Kit loved those stories, had never tired of hearing them. They were inspirational and motivational, but she loved them mostly because of the reminiscing smiles they brought to the faces of the three women as they recalled the fond memories they shared. Kit had loved being a part of that bond, the passing down of so many traditions, feeling connected to something so important, the fruits of the hard labors and talents and dreams of those very same women.
Dreams she'd managed to shatter in the span of six short years.
Kit forcibly tamped down the guilt and anger living inside her. The day was about next steps and new possibilities. Her thirtieth birthday was on the near horizon. She'd sort of made that her mental deadline for getting her act together and having a new plan in place. If all went well, she'd be ahead of schedule on some of it, anyway.
"And we always like being ahead of schedule!" she said, a slight smile ghosting her mouth as she intoned the chipper phrase Reenie had been so fond of repeating.
If it wasn't for the grief and anger, Kit might have been truly excited about the idea of tackling a small, independent business and having her hands in on the initial growth and development. Being part of a new story with its own lore and legends was both an opportunity and a potential blessing. As she bumped over the grid at the far end of the causeway and turned onto Sugarberry, she imagined what words of wisdom, encouragement, or concern the Bellamy women might have offered.
"I know I let you all down," she said softly. "Horribly. Unforgivably. I trusted when I shouldn't have. I took my eye off the ball, because I thought it was safely tucked away. But if there's a way to make you proud of me again, you know I'll find it."
On that, the most optimistic note she'd managed since walking, stunned, out of that boardroom a year ago, she wound her way around the tiny, but charming town square and pulled into the little lot off the alley running behind the row of shops that included Cakes by the Cup. "Here goes nothing." And everything.
She tapped a quick knock on the frame of the screen door at the back entrance as instructed. She could hear music playing through the partially opened door behind the screen. The song was "Theme From a Summer Place," which made Kit smile. Mamie Sue had loved that song, mostly because she adored "that handsome Troy Donahue," who had starred, along with Sandra Dee, in the film of the same name in the late fifties. In addition, someone was talking quite animatedly over the music, making it impossible not to inadvertently eavesdrop.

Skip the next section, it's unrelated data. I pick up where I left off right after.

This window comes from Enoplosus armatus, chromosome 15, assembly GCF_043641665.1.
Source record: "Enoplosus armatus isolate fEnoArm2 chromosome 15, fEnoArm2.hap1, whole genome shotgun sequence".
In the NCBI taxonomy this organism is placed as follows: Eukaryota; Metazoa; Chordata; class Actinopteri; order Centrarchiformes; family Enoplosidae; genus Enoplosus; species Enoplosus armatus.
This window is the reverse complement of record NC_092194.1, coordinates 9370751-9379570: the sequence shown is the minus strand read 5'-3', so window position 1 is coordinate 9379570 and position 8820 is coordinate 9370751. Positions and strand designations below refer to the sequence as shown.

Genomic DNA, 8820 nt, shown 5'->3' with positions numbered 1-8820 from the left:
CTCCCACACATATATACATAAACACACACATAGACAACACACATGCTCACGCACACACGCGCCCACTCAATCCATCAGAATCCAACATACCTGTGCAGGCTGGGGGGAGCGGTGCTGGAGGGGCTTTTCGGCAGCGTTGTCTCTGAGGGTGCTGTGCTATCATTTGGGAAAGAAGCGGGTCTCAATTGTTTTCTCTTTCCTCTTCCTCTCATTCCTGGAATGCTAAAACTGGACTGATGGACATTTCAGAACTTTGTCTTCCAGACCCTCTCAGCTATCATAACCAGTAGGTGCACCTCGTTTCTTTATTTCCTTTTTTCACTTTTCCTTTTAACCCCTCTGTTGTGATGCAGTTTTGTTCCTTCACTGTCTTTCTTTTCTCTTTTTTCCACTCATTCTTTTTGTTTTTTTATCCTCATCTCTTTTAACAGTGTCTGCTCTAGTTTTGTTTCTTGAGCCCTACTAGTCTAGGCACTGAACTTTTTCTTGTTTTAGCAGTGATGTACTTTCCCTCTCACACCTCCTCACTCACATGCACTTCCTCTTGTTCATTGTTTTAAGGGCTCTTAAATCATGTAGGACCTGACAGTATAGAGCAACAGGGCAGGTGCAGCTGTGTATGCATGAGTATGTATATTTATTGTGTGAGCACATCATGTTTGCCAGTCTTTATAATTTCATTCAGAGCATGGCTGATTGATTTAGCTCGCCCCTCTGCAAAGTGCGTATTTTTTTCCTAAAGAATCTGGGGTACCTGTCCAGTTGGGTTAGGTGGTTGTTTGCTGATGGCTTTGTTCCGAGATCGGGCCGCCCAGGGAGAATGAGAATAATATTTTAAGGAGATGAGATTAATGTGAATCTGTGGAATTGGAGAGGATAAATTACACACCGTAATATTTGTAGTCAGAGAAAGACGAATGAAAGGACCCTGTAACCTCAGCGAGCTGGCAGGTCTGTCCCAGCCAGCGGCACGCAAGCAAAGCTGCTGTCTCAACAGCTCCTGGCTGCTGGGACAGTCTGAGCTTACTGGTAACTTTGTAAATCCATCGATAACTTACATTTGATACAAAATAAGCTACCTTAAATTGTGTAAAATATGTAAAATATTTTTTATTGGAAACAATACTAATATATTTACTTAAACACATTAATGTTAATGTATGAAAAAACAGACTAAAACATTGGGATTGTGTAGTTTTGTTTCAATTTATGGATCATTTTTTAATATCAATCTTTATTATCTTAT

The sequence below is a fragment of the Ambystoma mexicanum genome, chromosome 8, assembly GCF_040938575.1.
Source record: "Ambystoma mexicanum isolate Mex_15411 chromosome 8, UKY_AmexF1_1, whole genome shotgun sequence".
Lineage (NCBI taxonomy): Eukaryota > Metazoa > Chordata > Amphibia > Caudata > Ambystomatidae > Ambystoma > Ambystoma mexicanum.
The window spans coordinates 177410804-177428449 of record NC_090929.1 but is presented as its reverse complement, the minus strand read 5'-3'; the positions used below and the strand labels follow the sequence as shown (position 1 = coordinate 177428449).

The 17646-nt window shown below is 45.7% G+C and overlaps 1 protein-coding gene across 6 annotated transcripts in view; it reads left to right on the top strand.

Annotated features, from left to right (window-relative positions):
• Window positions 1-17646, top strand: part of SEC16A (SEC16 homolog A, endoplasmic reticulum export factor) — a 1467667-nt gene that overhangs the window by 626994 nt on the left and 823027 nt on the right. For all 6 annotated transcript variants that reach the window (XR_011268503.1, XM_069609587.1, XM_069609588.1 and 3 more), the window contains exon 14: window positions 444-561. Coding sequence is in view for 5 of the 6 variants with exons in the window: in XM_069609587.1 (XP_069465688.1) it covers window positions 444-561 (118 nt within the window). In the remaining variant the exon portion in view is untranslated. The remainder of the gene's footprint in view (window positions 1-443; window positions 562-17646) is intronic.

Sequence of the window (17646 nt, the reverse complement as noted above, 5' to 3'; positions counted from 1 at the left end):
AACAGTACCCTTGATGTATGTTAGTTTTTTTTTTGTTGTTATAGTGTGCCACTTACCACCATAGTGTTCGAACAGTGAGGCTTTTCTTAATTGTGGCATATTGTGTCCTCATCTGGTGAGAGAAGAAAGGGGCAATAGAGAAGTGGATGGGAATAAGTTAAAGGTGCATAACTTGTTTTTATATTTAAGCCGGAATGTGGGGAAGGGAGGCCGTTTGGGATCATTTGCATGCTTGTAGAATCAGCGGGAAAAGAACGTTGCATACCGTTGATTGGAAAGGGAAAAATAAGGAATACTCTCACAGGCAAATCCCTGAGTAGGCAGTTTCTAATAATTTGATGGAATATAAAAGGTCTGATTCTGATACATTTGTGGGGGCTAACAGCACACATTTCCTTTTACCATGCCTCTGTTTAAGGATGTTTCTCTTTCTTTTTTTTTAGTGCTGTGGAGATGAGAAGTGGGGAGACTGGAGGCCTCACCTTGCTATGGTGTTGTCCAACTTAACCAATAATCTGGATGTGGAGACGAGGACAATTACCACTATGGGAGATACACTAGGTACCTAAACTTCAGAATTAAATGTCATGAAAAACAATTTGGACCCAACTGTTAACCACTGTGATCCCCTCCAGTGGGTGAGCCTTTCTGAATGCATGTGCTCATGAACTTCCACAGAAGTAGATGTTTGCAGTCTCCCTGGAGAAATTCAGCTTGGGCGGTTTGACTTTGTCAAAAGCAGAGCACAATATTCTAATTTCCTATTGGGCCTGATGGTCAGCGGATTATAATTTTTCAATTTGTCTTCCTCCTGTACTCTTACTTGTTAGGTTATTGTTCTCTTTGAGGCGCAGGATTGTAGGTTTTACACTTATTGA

"Well, I was as stunned as anybody, except maybe Birdie. Could have knocked me over with a feather when she told me that Asher's younger brother had claimed custody of her little grandbaby. But now that Morgan is actually here on Sugarberry, I just don't know what to think."
"Well, I think it's good," came a second voice, younger, steadier. "Great, even. I assume he's here because he wants Birdie to be part of Lilly's life."
"So he says," the older woman responded. "But can you really trust anything a Westlake says?"
Kit had lifted her hand to knock again, but froze at the sound of that name. Westlake. She shook her head. Coincidence. Surely the Westlakes who had helped dismantle four generations of hard work and dedication weren't the only Westlakes in Georgia. The older woman had said the names Morgan and Asher. Neither rang a bell with Kit, but that didn't mean much. She hadn't done any research on the firm Teddy had hired. She hadn't needed to.
The Westlakes were an Atlanta institution, as was their generations old law firm. Despite any successes her pie company might have achieved, the Westlakes ran in very different circles from the Bellamys. They were old money. Very old. Everyone knew of them, like everyone knew of the royal family.
Excerpted from Babycakes by DONNA KAUFFMAN. Copyright © 2012 Donna Kauffman. Excerpted by permission of KENSINGTON PUBLISHING CORP..